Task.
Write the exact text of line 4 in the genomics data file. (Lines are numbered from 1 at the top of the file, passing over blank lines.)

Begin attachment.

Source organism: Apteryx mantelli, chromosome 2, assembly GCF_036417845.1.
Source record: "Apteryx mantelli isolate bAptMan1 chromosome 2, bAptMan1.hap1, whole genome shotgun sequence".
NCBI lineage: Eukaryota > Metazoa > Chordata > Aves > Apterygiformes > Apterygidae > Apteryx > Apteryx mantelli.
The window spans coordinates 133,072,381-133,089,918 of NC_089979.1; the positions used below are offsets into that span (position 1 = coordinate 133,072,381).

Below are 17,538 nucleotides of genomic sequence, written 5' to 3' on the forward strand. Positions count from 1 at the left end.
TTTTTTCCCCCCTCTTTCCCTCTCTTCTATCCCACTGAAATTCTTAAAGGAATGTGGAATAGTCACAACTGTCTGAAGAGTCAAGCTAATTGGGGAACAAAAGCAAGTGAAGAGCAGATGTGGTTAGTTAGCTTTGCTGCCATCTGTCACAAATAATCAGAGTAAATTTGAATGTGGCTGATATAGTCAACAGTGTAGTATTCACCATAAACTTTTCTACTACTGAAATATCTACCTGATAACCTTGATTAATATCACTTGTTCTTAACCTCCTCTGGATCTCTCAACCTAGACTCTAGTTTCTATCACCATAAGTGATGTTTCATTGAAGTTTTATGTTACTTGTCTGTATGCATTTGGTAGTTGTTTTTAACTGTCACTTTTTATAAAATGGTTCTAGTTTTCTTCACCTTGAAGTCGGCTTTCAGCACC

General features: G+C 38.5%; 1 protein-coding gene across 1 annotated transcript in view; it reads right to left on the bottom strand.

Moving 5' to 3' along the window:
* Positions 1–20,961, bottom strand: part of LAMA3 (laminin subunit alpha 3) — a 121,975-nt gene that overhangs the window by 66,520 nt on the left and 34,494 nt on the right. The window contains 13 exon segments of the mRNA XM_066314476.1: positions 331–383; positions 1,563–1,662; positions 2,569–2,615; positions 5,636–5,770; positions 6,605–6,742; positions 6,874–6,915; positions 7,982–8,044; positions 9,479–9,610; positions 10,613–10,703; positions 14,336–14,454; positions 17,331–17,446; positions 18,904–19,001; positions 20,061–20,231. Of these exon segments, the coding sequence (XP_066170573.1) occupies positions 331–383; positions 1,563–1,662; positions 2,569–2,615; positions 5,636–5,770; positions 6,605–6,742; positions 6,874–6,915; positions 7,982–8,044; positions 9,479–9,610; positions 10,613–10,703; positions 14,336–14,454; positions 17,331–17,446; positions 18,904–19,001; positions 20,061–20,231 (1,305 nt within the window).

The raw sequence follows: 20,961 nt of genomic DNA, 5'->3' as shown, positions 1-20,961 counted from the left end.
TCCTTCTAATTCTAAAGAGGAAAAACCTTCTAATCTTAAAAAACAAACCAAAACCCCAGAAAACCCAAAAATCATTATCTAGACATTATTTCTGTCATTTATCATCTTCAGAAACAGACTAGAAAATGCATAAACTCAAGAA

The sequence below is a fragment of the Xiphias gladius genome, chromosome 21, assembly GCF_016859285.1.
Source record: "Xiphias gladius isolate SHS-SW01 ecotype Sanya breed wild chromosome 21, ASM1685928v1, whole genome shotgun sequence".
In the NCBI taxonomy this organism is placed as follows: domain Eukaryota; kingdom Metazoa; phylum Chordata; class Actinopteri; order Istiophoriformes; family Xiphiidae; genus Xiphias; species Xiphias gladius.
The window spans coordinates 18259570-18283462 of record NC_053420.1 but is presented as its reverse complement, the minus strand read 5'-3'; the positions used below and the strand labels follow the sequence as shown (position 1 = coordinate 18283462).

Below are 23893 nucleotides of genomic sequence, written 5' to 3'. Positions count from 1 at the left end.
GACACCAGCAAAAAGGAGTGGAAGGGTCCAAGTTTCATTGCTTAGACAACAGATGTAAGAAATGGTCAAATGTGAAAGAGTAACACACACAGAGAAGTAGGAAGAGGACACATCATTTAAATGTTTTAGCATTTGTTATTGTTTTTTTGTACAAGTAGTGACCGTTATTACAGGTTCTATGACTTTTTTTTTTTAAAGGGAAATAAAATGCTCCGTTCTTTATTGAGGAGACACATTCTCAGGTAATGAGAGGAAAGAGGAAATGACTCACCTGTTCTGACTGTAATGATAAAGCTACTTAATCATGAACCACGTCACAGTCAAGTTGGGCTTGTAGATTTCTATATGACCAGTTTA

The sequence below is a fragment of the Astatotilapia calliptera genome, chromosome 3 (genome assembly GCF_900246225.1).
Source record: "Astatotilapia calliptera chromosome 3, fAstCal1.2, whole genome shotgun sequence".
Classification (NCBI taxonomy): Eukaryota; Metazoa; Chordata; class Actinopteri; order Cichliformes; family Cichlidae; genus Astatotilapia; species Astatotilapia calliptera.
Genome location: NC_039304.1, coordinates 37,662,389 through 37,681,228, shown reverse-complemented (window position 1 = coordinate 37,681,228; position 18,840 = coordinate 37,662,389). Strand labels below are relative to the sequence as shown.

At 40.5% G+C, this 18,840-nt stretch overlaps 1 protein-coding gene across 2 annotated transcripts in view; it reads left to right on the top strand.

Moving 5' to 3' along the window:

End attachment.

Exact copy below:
The window spans coordinates 133,072,381-133,089,918 of NC_089979.1; the positions used below are offsets into that span (position 1 = coordinate 133,072,381).